Haunted Forests of North America

Haunted Forests of North America
There's an attraction in the sounds and sights of the nighttime woods that can't be denied. If there's a legend of a haunting in the woods it's even better. These forests each sport legends of hauntings and spooks, so tread carefully.

Bluff Mountain, Virginia

Bluff Mountain, in the George Washington National Forest, is famous for two things. First, it's an outstanding scenic vista on the Appalachian Trail. Second, it's where the body of Ottie Cline Powell was found.

Ottie was 4 years old when he wandered from a schoolhouse in Amherst County, Virginia, in 1890. Despite extensive searching, his body wasn't found until seven months later, 7 miles away on the top of the mountain. A small monument stands at the site. Hikers and campers have reported seeing an apparition at night, particularly at the nearby hiker's shelter. Is Ottie still trying to find his way home?

Kate's Mountain, West Virginia

In Greenbrier County, West Virginia, legend has it that the headless ghost of a woman roams the grounds of the famed Greenbrier Resort. The woman, named Kate, her husband Nathan, and her baby were all killed and scalped by Indians. Many reports of odd lights and the aforementioned headless ghost come from those who climb to the Kate's Mountain summit.

Robinson Woods, Illinois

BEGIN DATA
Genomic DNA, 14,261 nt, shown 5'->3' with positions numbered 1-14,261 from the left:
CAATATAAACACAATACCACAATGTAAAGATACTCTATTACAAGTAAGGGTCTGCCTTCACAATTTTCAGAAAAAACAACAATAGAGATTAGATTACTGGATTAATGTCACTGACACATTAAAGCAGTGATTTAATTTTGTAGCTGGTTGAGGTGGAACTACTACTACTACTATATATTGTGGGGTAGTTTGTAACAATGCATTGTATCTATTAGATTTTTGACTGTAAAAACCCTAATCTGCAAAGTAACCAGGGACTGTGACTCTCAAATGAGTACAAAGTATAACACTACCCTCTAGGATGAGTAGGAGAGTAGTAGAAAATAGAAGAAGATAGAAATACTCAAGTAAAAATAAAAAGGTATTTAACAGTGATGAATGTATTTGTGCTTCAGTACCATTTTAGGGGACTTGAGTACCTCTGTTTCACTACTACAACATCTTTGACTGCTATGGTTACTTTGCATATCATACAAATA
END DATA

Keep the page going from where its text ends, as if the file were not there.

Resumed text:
You don't always have to go far into the wilderness to find a haunted woods. Robinson Woods, near Chicago, are home to a Native American burial ground that has some strange happenings associated with it.

Buried in the woods is Alexander Robinson, the English name of Chee-Chee-Pin-Quay, chief of the Potawatomi, Chippewa and Ottawa tribes in the early 19th century. In 1955, two teenagers were discovered murdered in the woods. Since then, reports of mysterious lights and sounds have been reported. The woods is a favorite haunt of paranormal investigators.

Article Written By Nichole Liandi

Based in Virginia, Nichole Liandi has been a freelance writer since 2005. Her articles have appeared on various print and online publications. Liandi has traveled extensively in Europe and East Asia and incorporates her experiences into her articles. She holds a Bachelor of Arts in history from West Virginia University.

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